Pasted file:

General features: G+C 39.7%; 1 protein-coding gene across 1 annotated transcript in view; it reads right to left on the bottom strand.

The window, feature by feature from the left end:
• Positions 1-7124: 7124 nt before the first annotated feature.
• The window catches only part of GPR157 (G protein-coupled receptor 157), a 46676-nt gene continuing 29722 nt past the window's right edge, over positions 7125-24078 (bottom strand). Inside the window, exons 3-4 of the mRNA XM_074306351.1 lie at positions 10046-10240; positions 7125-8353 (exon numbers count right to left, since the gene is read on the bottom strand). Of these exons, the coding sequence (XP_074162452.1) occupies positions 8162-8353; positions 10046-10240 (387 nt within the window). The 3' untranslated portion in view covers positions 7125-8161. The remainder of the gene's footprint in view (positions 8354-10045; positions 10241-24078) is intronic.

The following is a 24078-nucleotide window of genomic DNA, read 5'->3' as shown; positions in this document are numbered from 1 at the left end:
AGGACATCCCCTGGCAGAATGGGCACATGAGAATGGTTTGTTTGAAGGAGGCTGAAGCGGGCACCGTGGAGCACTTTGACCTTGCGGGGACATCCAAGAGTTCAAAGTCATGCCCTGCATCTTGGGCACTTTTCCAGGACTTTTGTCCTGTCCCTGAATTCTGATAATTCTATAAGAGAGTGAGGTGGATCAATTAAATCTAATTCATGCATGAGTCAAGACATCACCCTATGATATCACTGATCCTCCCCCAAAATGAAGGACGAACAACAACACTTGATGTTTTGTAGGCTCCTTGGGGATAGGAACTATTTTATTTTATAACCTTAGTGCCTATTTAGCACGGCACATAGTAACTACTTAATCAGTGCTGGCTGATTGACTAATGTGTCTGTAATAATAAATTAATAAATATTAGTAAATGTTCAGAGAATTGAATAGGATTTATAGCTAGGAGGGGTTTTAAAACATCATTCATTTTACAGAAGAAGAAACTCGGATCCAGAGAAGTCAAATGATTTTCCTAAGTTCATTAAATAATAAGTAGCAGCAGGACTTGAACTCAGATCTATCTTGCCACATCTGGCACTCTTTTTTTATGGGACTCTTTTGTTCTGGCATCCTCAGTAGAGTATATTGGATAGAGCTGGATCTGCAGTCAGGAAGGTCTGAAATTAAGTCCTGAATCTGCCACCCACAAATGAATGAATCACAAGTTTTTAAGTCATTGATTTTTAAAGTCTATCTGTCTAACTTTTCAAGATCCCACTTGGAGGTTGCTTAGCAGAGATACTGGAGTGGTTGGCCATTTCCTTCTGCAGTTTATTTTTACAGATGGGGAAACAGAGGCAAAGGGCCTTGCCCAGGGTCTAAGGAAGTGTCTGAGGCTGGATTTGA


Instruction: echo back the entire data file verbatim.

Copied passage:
General features: G+C 39.7%; 1 protein-coding gene across 1 annotated transcript in view; it reads right to left on the bottom strand.

The window, feature by feature from the left end:
• Positions 1-7124: 7124 nt before the first annotated feature.
• The window catches only part of GPR157 (G protein-coupled receptor 157), a 46676-nt gene continuing 29722 nt past the window's right edge, over positions 7125-24078 (bottom strand). Inside the window, exons 3-4 of the mRNA XM_074306351.1 lie at positions 10046-10240; positions 7125-8353 (exon numbers count right to left, since the gene is read on the bottom strand). Of these exons, the coding sequence (XP_074162452.1) occupies positions 8162-8353; positions 10046-10240 (387 nt within the window). The 3' untranslated portion in view covers positions 7125-8161. The remainder of the gene's footprint in view (positions 8354-10045; positions 10241-24078) is intronic.

The following is a 24078-nucleotide window of genomic DNA, read 5'->3' as shown; positions in this document are numbered from 1 at the left end:
AGGACATCCCCTGGCAGAATGGGCACATGAGAATGGTTTGTTTGAAGGAGGCTGAAGCGGGCACCGTGGAGCACTTTGACCTTGCGGGGACATCCAAGAGTTCAAAGTCATGCCCTGCATCTTGGGCACTTTTCCAGGACTTTTGTCCTGTCCCTGAATTCTGATAATTCTATAAGAGAGTGAGGTGGATCAATTAAATCTAATTCATGCATGAGTCAAGACATCACCCTATGATATCACTGATCCTCCCCCAAAATGAAGGACGAACAACAACACTTGATGTTTTGTAGGCTCCTTGGGGATAGGAACTATTTTATTTTATAACCTTAGTGCCTATTTAGCACGGCACATAGTAACTACTTAATCAGTGCTGGCTGATTGACTAATGTGTCTGTAATAATAAATTAATAAATATTAGTAAATGTTCAGAGAATTGAATAGGATTTATAGCTAGGAGGGGTTTTAAAACATCATTCATTTTACAGAAGAAGAAACTCGGATCCAGAGAAGTCAAATGATTTTCCTAAGTTCATTAAATAATAAGTAGCAGCAGGACTTGAACTCAGATCTATCTTGCCACATCTGGCACTCTTTTTTTATGGGACTCTTTTGTTCTGGCATCCTCAGTAGAGTATATTGGATAGAGCTGGATCTGCAGTCAGGAAGGTCTGAAATTAAGTCCTGAATCTGCCACCCACAAATGAATGAATCACAAGTTTTTAAGTCATTGATTTTTAAAGTCTATCTGTCTAACTTTTCAAGATCCCACTTGGAGGTTGCTTAGCAGAGATACTGGAGTGGTTGGCCATTTCCTTCTGCAGTTTATTTTTACAGATGGGGAAACAGAGGCAAAGGGCCTTGCCCAGGGTCTAAGGAAGTGTCTGAGGCTGGATTTGA